Urban waste water treatment
Assessment made on 01 May 2004
ClassificationWater (Primary theme)
- WEU 016
Policy issue: Are discharges from urban waste water treatment plants (households and small industries) being reduced?
Wastewater treatment in all parts of Europe has improved significantly since the 1980s.
In several countries in north-western Europe there has been a marked increase in the population connected to tertiary waste water treatment in the 1990s resulting in marked reductions in phosphorus and nitrogen discharges.
However the percentage of population connected to waste water treatment is relatively low in southern Europe and in the Accession countries.
Over the last twenty years, marked changes have occurred in the proportion of the population connected to wastewater treatment as well as in the wastewater treatment technology involved. In northern countries most of the population are today connected to wastewater treatment plants with tertiary treatment, which efficiently removes nutrients (nitrogen or phosphorus or both) and organic matter from the wastewater. In the central Europe countries more than half of the wastewater is treated by tertiary treatment. Southern countries and the Accession countries only have around half of the population connected to wastewater treatment plants at the moment. 30 to 40 % of the population are connected to secondary or tertiary treatment. These changes have resulted in improvement of the state of water bodies with a decrease in concentration of orthophosphates, total ammonium and organic matter over the past ten years. For nitrate however no clear trend can be found at a national level though at the monitoring station level a decrease in concentration can be found at some stations. In the EU these decreases are linked with the implementation of European legislation. In the Accession Countries decreases are due to the general increase in the level and extent of waste water treatment and because of the recession associated with the transition to market-oriented economies (see WEU2). The increase in the proportion of the population connected to waste water treatment, as well as in the level of treatment, leads in turn to an increase in the quantities of sewage sludge produced. This sludge has to be disposed of, mainly through spreading on soils, to landfills or by incineration: these disposal routes can transfer pollution from water to soil or air.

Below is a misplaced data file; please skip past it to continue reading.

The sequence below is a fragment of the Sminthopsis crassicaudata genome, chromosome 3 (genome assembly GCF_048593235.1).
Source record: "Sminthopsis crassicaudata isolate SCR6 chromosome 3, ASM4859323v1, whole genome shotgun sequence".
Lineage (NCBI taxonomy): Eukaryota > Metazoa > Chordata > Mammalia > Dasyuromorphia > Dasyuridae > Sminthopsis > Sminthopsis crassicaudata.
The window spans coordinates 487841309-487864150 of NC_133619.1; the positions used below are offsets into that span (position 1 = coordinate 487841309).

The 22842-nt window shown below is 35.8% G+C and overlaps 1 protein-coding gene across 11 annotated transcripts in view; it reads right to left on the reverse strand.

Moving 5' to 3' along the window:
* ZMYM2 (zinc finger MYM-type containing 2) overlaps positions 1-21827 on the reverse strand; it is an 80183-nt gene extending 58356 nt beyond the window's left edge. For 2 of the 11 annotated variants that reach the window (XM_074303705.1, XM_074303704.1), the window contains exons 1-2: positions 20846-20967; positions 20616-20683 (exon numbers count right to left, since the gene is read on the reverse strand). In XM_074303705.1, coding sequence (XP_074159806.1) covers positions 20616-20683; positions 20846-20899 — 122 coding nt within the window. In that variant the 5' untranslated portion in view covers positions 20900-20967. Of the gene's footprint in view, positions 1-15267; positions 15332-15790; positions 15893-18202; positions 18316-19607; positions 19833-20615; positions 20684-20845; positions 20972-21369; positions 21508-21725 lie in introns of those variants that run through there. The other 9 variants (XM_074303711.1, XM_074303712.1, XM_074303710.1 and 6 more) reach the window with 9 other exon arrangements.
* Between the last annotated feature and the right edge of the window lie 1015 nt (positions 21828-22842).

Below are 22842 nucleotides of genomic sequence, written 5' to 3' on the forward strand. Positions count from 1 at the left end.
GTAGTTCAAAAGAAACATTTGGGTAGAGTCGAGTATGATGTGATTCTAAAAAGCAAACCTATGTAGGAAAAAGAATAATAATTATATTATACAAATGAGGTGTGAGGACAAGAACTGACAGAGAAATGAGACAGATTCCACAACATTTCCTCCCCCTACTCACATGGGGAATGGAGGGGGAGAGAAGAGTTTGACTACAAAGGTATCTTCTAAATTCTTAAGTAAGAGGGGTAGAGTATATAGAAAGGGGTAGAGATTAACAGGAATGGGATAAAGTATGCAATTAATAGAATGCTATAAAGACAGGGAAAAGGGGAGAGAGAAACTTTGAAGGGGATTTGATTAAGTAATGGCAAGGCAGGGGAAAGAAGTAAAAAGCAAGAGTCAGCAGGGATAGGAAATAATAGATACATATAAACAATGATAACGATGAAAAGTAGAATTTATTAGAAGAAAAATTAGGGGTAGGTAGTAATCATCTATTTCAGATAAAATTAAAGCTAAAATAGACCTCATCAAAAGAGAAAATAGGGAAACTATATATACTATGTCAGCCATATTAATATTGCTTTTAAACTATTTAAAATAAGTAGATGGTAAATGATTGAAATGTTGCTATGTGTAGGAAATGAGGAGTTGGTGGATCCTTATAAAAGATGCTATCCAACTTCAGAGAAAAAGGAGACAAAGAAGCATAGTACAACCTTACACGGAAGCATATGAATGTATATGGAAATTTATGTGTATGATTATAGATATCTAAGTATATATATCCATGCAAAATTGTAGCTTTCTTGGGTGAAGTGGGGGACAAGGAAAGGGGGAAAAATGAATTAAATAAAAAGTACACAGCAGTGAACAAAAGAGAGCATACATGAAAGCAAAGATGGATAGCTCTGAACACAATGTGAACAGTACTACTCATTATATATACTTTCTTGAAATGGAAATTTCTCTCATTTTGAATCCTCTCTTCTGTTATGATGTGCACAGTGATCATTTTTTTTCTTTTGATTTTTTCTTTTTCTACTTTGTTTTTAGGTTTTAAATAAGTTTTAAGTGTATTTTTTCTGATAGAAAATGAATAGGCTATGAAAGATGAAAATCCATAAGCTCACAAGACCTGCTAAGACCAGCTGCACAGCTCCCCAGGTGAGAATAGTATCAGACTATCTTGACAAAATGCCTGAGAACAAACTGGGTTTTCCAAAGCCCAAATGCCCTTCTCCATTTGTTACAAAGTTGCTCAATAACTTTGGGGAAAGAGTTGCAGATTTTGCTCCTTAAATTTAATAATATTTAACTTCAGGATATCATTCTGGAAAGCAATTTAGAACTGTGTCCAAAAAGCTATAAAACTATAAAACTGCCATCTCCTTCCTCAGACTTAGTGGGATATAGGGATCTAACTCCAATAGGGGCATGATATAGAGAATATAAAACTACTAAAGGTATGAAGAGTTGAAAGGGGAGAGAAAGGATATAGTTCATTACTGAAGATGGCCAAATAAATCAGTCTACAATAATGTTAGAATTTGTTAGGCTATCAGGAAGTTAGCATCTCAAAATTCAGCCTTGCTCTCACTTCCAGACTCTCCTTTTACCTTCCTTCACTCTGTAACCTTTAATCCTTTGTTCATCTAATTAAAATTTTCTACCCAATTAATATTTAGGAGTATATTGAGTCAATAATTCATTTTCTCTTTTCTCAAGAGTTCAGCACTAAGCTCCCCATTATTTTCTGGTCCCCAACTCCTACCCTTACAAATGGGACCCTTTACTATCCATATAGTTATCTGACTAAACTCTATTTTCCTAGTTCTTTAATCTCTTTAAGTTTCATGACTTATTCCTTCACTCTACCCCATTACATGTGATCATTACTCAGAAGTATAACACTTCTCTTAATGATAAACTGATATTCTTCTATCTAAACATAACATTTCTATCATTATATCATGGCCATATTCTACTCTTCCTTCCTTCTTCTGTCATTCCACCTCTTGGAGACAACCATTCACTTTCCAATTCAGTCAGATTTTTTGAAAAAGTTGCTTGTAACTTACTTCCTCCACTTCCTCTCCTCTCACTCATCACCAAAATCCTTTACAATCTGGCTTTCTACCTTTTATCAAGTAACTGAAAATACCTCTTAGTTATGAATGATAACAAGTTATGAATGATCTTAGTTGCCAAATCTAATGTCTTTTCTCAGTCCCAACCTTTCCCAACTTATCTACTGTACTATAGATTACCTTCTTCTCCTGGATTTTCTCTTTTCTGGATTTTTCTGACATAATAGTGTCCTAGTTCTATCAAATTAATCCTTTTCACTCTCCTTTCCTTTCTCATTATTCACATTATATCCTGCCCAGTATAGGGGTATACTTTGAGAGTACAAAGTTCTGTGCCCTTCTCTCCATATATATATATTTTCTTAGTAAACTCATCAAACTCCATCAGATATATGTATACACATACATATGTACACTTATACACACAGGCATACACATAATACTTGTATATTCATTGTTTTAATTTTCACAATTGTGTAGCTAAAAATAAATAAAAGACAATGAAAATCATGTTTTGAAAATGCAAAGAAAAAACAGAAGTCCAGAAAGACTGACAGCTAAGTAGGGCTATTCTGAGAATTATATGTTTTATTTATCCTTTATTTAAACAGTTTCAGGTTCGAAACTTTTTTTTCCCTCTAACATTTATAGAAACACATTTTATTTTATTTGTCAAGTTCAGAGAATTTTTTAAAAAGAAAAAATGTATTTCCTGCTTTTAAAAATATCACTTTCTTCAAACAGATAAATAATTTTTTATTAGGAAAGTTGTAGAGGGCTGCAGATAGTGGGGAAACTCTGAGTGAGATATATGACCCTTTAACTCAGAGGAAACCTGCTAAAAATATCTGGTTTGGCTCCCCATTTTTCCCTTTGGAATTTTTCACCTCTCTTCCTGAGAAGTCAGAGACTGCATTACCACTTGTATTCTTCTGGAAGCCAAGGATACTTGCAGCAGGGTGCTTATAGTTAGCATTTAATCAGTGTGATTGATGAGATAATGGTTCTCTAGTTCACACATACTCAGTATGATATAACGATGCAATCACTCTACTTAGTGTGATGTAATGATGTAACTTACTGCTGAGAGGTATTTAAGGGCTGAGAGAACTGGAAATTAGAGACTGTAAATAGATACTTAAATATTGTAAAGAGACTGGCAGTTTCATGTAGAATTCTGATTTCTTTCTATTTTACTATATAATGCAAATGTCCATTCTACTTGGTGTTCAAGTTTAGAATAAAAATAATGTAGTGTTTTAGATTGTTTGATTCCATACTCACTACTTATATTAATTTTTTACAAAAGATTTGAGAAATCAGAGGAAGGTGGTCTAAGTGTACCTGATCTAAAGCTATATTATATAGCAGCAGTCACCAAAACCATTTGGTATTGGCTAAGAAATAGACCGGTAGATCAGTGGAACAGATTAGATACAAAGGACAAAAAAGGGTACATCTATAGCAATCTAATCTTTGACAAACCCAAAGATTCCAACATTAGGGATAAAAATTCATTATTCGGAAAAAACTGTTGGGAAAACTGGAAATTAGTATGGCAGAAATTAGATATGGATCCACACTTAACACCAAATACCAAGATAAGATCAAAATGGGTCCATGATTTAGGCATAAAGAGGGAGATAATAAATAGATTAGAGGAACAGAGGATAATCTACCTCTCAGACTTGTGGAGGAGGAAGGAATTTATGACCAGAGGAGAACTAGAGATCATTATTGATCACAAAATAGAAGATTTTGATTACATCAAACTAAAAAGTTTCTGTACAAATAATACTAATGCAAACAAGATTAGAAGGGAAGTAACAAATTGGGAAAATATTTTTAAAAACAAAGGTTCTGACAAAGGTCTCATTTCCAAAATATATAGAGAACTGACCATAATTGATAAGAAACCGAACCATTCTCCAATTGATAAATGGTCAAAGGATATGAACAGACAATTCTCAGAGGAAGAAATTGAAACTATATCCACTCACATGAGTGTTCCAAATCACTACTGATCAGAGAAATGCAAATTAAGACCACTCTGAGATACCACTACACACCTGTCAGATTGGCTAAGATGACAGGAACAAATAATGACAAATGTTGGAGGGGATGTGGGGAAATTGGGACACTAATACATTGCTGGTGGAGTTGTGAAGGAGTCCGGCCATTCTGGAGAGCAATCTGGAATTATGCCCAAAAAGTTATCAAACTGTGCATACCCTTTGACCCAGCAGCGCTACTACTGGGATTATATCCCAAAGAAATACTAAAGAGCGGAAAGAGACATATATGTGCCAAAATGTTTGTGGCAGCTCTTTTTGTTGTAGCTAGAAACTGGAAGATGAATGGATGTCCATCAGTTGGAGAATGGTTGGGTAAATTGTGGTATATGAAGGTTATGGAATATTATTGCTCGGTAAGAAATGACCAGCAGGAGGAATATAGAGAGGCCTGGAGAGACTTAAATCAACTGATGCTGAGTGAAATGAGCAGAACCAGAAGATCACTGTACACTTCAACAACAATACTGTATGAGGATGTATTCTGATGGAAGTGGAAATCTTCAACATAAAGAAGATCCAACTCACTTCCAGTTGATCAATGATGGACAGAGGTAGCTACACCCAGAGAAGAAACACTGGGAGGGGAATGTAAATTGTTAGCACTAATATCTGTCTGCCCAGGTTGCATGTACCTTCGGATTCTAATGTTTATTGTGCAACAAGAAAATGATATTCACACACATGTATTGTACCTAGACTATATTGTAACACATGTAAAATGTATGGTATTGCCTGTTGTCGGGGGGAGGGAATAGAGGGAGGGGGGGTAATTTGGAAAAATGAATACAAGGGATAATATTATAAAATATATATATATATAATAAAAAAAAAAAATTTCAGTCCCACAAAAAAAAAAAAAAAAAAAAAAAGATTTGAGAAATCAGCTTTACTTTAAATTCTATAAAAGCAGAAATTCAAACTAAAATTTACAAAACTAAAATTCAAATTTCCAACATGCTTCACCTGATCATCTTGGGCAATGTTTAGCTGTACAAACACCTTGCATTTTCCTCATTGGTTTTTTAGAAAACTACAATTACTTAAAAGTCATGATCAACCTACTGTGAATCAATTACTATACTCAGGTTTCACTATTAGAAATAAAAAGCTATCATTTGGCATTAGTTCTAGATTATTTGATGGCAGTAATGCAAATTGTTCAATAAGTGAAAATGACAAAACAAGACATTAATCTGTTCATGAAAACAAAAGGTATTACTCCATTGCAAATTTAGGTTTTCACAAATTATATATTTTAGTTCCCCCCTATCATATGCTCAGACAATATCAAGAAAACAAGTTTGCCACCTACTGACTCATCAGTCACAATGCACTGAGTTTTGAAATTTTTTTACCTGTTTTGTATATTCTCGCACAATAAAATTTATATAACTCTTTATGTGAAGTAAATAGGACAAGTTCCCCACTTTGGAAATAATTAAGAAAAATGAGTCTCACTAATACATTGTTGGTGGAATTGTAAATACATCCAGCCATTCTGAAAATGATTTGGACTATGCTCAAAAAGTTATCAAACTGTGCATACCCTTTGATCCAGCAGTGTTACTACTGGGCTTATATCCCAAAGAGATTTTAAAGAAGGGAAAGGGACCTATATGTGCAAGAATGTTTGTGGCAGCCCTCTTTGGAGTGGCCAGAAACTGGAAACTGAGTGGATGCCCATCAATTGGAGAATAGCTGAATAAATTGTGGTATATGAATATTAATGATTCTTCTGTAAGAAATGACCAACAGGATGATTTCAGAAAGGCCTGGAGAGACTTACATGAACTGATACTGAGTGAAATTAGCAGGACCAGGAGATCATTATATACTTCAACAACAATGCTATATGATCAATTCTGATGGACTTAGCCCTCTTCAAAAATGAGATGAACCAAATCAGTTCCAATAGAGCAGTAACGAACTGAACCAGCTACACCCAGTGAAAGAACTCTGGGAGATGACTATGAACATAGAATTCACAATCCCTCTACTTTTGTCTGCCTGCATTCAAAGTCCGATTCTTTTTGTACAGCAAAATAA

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This briefing is part of the EEA's report The European Environment - State and Outlook 2015. The EEA is an official agency of the EU, tasked with providing information on Europe’s environment.
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